Koda wants to ensure that its members’ copyrighted content does not become part of the development of artificial intelligence (AI) without their explicit consent. This includes but is not limited to language models, foundation models, generative AI systems, and recommendation algorithms.
Koda expressly reserves the right to engage in text and data mining in accordance with Article 11 b (2) of the Danish Copyright Act (implementing article 4 in Directive (EU) 2019/790). Consequently, any utilisation of members' works for text and data mining requires Koda's authorisation, unless otherwise stipulated by law. Koda emphasises that the rules in Article 11 b of the Copyright Act and the underlying EU law, in Koda's view, do not provide access to text and data mining for the purpose of AI development. However, Koda is aware that this view is not shared, especially by international tech companies. According to the above, these rights are explicitly reserved regardless of this disagreement.
Requests for the use of works managed by Koda for text and data mining purposes should be directed to Koda at [email protected].
Background for reservation of text and data mining
The advancement of artificial intelligence (AI), including generative AI, is heavily reliant on substantial volumes of data. For effective training of an AI, access to comprehensive and diverse datasets is imperative. These datasets allow the AI to identify, learn, and comprehend intricate patterns.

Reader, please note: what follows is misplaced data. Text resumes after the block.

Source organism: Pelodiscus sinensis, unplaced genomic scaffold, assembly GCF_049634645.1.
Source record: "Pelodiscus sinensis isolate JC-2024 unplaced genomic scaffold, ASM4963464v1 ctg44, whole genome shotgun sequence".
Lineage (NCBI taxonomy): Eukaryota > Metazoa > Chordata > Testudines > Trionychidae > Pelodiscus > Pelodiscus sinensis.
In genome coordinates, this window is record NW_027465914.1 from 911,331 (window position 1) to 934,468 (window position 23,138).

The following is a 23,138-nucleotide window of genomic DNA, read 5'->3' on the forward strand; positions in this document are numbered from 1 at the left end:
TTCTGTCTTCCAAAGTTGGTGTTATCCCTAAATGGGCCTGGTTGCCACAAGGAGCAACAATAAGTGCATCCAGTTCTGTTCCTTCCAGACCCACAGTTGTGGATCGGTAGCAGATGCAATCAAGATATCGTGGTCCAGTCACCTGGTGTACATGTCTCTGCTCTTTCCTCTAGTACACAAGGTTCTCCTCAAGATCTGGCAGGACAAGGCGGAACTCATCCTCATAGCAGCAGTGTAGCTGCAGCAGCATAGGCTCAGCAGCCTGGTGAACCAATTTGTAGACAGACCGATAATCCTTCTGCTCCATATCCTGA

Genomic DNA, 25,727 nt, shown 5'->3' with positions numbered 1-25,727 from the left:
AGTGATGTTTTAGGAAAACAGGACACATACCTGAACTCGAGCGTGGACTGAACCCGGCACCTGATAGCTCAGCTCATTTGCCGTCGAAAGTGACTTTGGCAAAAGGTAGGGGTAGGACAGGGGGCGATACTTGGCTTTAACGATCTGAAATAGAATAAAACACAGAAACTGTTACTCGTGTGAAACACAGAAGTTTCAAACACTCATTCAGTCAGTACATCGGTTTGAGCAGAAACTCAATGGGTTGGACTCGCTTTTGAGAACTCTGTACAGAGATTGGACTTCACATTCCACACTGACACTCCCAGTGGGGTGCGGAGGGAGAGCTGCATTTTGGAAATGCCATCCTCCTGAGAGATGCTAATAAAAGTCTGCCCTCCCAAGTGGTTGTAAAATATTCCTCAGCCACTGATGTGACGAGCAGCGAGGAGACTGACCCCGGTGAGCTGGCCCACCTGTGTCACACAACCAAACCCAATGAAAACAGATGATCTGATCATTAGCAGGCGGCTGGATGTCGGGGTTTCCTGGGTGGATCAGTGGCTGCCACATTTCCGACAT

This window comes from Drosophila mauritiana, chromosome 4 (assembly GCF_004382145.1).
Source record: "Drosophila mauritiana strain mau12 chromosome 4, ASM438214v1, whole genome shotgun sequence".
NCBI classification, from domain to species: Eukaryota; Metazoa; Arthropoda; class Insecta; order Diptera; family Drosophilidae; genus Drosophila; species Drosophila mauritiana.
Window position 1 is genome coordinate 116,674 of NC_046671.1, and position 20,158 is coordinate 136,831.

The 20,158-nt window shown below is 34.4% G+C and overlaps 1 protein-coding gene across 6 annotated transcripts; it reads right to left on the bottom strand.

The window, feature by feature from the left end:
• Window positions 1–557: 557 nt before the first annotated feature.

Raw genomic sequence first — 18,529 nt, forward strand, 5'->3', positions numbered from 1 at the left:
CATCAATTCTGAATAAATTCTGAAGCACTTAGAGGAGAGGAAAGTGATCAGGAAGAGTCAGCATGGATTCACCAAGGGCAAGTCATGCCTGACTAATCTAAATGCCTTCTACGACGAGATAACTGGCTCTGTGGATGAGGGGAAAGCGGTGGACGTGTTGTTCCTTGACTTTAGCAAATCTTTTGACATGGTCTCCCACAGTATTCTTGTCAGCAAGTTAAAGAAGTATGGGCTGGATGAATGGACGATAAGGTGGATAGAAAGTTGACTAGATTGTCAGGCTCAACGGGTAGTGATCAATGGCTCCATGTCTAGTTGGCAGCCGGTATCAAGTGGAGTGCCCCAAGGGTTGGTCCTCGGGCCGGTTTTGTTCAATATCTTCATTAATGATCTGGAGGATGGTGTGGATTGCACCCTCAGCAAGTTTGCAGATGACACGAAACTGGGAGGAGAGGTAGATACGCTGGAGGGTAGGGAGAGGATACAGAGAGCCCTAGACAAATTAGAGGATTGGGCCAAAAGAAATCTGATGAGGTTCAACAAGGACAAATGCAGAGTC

When developing an AI capable of generating music and lyrics, these training datasets could, for example, consist of:
- Music (audio) – including mixed recordings as well as individual tracks or stems
- Digital representations such as MIDI files
- Graphical representations in the form of sheet music/notes, chords, notations, tablatures
- Text-based descriptions of the music in the form of metadata and tags
- Data from composition databases, linking specific songs with specific songwriters.
By analysing these patterns, advanced models can be created that predict, simulate, and generate new data. These models – commonly referred to as large language models, foundation models, or generative AI systems – form the basis for many of the AI services we currently use and will use in the future.
This involves a comprehensive mapping of the sound and structures of music, enabling users to prompt an AI and have it generate music and lyrics.
The development of such services is contingent upon the contributions of music creators who, across generations, have enriched our musical culture and heritage.
In order to include copyrighted works in the training and/or development of AI, permission is required.